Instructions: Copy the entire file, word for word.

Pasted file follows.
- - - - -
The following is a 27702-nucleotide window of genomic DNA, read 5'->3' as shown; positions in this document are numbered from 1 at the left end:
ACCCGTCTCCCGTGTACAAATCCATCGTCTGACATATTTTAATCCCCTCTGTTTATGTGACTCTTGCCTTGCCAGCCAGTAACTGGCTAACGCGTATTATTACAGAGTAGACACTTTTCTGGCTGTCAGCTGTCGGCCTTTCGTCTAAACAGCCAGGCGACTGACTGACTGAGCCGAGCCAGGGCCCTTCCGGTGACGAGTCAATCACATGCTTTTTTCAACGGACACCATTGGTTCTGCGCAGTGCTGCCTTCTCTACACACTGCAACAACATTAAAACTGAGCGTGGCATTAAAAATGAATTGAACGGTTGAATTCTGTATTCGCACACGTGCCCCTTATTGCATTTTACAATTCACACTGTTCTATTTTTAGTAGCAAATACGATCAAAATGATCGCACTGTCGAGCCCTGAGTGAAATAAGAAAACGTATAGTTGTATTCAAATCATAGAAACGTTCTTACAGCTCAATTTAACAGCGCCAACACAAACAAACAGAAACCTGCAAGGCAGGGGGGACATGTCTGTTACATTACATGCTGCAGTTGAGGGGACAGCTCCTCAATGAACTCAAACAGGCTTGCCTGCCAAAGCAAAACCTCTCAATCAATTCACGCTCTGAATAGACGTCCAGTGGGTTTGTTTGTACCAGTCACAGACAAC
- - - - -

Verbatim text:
The following is a 27702-nucleotide window of genomic DNA, read 5'->3' as shown; positions in this document are numbered from 1 at the left end:
ACCCGTCTCCCGTGTACAAATCCATCGTCTGACATATTTTAATCCCCTCTGTTTATGTGACTCTTGCCTTGCCAGCCAGTAACTGGCTAACGCGTATTATTACAGAGTAGACACTTTTCTGGCTGTCAGCTGTCGGCCTTTCGTCTAAACAGCCAGGCGACTGACTGACTGAGCCGAGCCAGGGCCCTTCCGGTGACGAGTCAATCACATGCTTTTTTCAACGGACACCATTGGTTCTGCGCAGTGCTGCCTTCTCTACACACTGCAACAACATTAAAACTGAGCGTGGCATTAAAAATGAATTGAACGGTTGAATTCTGTATTCGCACACGTGCCCCTTATTGCATTTTACAATTCACACTGTTCTATTTTTAGTAGCAAATACGATCAAAATGATCGCACTGTCGAGCCCTGAGTGAAATAAGAAAACGTATAGTTGTATTCAAATCATAGAAACGTTCTTACAGCTCAATTTAACAGCGCCAACACAAACAAACAGAAACCTGCAAGGCAGGGGGGACATGTCTGTTACATTACATGCTGCAGTTGAGGGGACAGCTCCTCAATGAACTCAAACAGGCTTGCCTGCCAAAGCAAAACCTCTCAATCAATTCACGCTCTGAATAGACGTCCAGTGGGTTTGTTTGTACCAGTCACAGACAAC